Ah, Carry On Wayward Son,
many of a certain age will exclaim when they see this band’s name.
And, unusually for such a complex, symphonic piece of music, it has become something of a cultural icon, featuring prominently in TV shows Glee
, South Park
, along with the film Anchorman
, amongst others.
All well and good, but what are Kansas doing being reviewed here?
Well, the 40-year (count ‘em) history of the band is mostly the story of one man’s search for faith. Kerry Livgren was for many years the driving force behind the band, he composed most of the music (including Wayward Son
), and running through Kansas’ whole body of work is his increasingly-desperate search through all kinds of spirituality, including the Urantia Book, Eastern mysticism, the mythology of native American Indians and gnosticism.
Carry On Wayward Son
itself is described by Livgren as a ‘searching song’, with himself as the ‘wayward son’. Written before he found faith in Jesus in a hotel room in Indianapolis in July 1979, he describes feeling ‘compelled’ to include the end line “surely heaven waits for you”.
In 90 minutes, they romped through their back catalogue, with Livgren’s greatest song of faith Hold On
(“outside your door, He is waiting”) being the crux of the performance. Indeed, it was oddly compelling watching singer Steve Walsh (who stormed out of the band at the height of their faith, claiming he couldn’t sing Livgren’s Christian lyrics) putting everything his now-declining voice has into it.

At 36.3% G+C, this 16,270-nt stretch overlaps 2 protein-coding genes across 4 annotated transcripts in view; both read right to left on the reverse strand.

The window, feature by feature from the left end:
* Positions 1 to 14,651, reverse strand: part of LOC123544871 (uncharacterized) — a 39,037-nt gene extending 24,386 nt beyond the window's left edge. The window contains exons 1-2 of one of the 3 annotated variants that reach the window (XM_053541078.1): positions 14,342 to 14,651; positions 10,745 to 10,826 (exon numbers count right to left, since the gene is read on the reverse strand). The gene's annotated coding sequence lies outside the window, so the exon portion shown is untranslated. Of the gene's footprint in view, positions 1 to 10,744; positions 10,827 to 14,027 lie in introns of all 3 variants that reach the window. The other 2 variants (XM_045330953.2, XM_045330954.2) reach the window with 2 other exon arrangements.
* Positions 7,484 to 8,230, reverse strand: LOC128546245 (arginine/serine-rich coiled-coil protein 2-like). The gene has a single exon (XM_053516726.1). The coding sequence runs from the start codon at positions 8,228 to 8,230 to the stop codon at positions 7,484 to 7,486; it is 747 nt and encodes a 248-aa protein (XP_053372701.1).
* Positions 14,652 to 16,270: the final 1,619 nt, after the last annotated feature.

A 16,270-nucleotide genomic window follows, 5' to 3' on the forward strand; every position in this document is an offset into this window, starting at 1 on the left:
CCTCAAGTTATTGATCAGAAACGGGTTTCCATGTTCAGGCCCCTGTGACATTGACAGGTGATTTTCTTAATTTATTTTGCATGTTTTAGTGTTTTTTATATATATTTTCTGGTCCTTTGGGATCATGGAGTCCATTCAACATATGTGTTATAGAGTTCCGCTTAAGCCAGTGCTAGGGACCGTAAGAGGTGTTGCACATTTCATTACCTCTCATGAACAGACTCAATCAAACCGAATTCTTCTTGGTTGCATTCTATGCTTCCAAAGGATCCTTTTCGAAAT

With the truly-great Miracles Out Of Nowhere
(“down from a gleaming heaven, I can hear the voices call”), The Wall
(“the promised land is waiting like a maiden that is soon to be a bride”) and Dust in The Wind
(“all your money won’t another minute buy”) and Wayward Son
itself, there was a strong representation of their best faith-filled songs.
Appropriately, the towering backdrop to Kansas featured a Bible-carrying John Brown, whose radical opposition to slavery in 1850s America established him as a hero amongst northern abolitionists, and who is now regarded as having hastened the coming Civil War.
With the band at the top of their game, the (for four decades) ever-present Rich Williams ripped out the big riffs, the amazing 63 year-old Phil Ehart beat the life out of his drum kit – breaking several sticks in the process, while relative newbies David Ragsdale (looking unspeakably cool in a sleeveless morning coat) played electric violin and Billy Greer’s immense bass lines hit you hard in the chest.
The audience lapped it up. The old guy in front of me with the flowing white hair under his – genuine, he told me - snakeskin cowboy hat was simply entranced, as was the young Estonian guy opposite who was playing air violin throughout (and there’s a phrase you don’t often write). They loved it, as did those who could sing every word of every song – which seemed to be everyone.
And this really was the ‘last chance to see’ – Walsh has announced his retirement after this tour, while Livgren doesn’t seem likely ever to return to live touring, although his unreleased, 20-years–in-the-making cantata The Resurrection of Lazarus
would make a wonderful final contribution.
From the storming opening of Mysteries and Mayhem right through the rest of the set, this was a demolition of even the highest expectations of a band of 60-somethings. On then to the last song, the one that didn’t need an introduction – just that acapella opening “carry on my wayward son…” and it brought the house down.
A class act, and one with an unusual thread of genuine faith-searching and faith-finding woven through it.